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I know .NET framework and C# well. Recently I started working with C++/CLI which I felt more interesting than C#. Since .NET framework is becoming popular, do you think MFC got obsolete? Are you guys doing any projects in MFC other than maintaining the legacy applications?

I don't know MFC and I would like to know whether learning MFC is worth now?

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Of all your questions I've attempted, this is the toughest one, Christian.

First off, .NET and C++ (I will say only C++ in this message. But, When I say C++, include the frameworks and libraries built on and around it - MFC, ATL, WTL, etc.,) are entirely two different things. They exist to solve different problem sets and they cater to different consumers.

During the old days, there was not much of anything more than C/C++. There was another language known as VB, which was catering to an entirely different mass of programmers. VB was too easy to learn, someone quoted "as easy as falling a flight of stairs". But it had several drawbacks, which I won't be listing up here.

So, C/C++ was the prominent choice if you wanted to build high quality, efficient programs. Then the .NET framework came along, which introduced a lot of new features, which would be very difficult if you were to achieve that with C++.

So, the world witnessed a whole new array of fresh .NET programmers (programming became easy) and another mass of C++ guys shifted to .NET, even the "Big Dogs" of the C++ game (some of them being passionate towards technology, wanting to learn the new stuff, some other moved because .NET was easier to do and was the upcoming trend). With the days, .NET has grown to be a true giant, and is the choice for developing large scale business applications which usually involves networking, databases, client/servers, dynamic web-pages, etc.

As you've come from .NET background, I don't have to explain you how good is .NET while dealing with these things. It is the absolute gun, and C++ is no rival. But don't forget it: What .NET can do, C++ CAN do, faster, with lesser dependencies and cripples, lesser resources. But the cost and time of production will increase logarithmically and you will have to do a LOT of work yourself.

For example, when I had to write a server program that will be running 24x7, I wrote it in C#. Why? Because I don't have to bother about garbage collection or a remotest possible memory damage bug or memory fragmentation. But, when I had to write a program that will interpret bytes from a semi-intelligent terminal, before that is sent to the printer port and do some real-time processing on the buffer, I wrote it in C. Why? Because performance is of paramount importance there (read the word real-time?)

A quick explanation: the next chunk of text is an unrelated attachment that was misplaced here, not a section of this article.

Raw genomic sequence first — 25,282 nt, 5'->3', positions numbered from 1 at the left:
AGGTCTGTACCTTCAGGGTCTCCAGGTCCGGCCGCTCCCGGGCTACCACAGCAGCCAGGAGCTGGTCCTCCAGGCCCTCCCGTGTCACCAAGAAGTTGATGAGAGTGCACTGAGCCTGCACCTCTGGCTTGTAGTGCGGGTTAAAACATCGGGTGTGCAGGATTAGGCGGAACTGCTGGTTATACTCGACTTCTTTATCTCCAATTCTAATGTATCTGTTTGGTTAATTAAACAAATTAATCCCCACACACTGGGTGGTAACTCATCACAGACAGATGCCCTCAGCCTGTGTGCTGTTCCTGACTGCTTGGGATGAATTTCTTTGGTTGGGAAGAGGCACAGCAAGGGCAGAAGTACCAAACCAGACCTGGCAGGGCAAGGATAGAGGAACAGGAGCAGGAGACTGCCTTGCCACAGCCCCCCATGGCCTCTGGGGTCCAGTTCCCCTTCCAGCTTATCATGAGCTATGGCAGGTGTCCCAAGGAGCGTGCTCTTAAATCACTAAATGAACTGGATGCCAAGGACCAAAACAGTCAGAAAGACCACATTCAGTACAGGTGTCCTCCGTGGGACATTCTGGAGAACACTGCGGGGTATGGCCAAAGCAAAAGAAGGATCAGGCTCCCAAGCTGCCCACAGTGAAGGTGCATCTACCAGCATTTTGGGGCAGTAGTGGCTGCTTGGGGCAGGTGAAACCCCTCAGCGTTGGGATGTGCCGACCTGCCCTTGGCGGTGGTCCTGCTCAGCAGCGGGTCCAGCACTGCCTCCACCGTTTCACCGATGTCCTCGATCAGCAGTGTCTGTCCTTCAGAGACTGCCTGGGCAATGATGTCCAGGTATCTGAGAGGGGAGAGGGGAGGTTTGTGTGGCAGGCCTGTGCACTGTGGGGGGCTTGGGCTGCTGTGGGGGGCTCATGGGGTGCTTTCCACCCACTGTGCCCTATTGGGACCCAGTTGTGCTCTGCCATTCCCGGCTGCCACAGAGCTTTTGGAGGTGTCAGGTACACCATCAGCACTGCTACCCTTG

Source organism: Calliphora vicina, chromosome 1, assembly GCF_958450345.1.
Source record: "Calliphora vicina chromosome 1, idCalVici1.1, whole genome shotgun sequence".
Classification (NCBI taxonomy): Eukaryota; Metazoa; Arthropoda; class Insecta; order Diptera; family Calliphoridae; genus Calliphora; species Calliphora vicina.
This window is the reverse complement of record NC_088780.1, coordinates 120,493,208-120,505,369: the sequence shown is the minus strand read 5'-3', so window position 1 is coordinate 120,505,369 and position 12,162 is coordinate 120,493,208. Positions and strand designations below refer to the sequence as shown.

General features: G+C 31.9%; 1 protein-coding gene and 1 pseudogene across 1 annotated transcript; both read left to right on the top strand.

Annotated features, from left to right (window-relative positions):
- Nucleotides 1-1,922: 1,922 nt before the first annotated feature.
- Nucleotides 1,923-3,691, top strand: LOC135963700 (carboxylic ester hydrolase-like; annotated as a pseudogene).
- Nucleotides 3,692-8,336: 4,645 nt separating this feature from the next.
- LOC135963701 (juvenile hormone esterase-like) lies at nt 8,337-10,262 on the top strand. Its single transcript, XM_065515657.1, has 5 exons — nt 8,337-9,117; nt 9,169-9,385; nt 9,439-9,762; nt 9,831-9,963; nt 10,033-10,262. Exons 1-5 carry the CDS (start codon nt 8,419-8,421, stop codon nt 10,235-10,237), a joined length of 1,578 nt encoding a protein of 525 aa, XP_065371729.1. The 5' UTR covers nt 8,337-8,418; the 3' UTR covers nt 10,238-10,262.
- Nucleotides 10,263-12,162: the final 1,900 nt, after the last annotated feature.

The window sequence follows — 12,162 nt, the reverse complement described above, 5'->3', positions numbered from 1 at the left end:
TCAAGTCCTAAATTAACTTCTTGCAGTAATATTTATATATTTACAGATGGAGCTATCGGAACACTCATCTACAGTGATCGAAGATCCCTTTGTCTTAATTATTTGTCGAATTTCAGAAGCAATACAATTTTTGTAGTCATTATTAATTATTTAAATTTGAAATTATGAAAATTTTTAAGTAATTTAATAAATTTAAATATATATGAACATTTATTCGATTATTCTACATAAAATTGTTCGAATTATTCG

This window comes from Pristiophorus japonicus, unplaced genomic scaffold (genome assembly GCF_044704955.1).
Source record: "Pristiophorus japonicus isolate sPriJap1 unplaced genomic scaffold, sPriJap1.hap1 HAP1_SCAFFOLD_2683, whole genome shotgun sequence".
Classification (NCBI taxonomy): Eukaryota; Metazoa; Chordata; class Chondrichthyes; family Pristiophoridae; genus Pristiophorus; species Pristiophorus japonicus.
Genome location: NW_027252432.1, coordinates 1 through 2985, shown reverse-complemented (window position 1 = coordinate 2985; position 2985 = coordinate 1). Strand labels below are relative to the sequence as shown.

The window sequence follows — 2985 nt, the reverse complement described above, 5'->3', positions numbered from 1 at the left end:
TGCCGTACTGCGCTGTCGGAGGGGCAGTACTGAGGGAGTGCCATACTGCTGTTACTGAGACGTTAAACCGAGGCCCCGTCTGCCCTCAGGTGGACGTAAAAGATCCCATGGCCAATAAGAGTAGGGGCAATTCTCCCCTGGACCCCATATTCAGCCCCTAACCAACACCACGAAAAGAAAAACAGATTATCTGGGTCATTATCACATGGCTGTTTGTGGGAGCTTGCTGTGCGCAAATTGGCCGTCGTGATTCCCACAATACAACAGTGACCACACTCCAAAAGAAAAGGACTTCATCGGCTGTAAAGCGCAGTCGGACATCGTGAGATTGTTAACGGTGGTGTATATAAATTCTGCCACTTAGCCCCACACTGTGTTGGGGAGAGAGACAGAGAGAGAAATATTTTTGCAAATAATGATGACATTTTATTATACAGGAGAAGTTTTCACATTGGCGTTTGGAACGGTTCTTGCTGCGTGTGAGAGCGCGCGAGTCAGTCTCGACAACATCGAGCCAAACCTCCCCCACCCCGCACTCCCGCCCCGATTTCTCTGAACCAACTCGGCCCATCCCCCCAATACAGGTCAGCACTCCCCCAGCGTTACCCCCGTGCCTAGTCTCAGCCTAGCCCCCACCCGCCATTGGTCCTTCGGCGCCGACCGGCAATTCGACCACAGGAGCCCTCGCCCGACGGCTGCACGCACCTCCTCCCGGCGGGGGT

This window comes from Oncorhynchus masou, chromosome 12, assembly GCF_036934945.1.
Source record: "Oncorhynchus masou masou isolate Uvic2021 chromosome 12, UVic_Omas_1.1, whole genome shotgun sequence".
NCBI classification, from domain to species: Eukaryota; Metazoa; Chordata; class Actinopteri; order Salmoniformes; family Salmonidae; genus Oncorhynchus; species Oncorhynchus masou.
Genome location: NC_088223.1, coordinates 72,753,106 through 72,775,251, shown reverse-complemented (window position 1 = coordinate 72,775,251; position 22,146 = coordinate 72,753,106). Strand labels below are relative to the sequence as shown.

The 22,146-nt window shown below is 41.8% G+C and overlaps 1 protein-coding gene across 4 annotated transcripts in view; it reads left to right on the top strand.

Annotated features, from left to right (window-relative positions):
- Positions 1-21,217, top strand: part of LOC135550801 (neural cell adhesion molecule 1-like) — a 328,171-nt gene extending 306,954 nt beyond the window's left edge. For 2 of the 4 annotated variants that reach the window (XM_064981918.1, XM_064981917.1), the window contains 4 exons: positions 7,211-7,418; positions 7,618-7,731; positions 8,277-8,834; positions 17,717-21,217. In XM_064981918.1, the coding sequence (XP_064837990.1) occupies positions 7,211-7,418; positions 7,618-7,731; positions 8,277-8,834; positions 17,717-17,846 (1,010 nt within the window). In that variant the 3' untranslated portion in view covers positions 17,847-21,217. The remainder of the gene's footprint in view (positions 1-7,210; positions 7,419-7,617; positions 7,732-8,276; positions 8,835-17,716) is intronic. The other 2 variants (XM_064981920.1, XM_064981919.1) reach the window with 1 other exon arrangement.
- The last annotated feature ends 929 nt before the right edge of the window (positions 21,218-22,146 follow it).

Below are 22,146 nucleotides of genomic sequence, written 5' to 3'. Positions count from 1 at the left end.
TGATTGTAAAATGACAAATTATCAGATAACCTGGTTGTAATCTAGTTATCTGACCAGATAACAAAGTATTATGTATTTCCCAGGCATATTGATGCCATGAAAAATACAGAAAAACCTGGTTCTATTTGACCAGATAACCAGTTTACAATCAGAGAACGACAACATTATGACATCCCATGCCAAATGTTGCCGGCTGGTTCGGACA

When it boils down to system side programming (desktop application development, device drivers, writing new funky frameworks like - uh... .NET, etc.,), C++ is the absolute choice. May I rephrase? Native programming and Managed programming exist for different purposes, so, they must be used wisely and appropriately.

And to talk about the opportunities, sadly the market for C++ devs are comparatively less (when compared to .NET), but is NOT DEAD, NOT OBSOLETE. And will never die.

[added] We, a lot of Visual C++ developers had been discussing this with MS that no significant amount of development was put by MS for the betterment of native language programmers. MS pretty much agreed on the point and gave us a very favorable reply (there's a lot of non-disclosure stuff that I cannot disclose here legally). They also released feature pack for Visual C++ 2008[^], which has improved the features of the MFC framework tremendously. MS has clearly stated that their next version of Visual Studio will bring in a host of improvements for the C++ developers. [/added]

Theese C++ guys are the true Gurus, true Geeks. I say it because they prove it over and over, beyond any shadows of doubt, by creating technology (like .NET) that will be mass-consumed.

Christian Flutcher wrote:
I know .NET framework and C# well.

There is no C++ vs .NET argument that would be of my least interest, but please don't forget this: "My compiler compiled your compiler". :)

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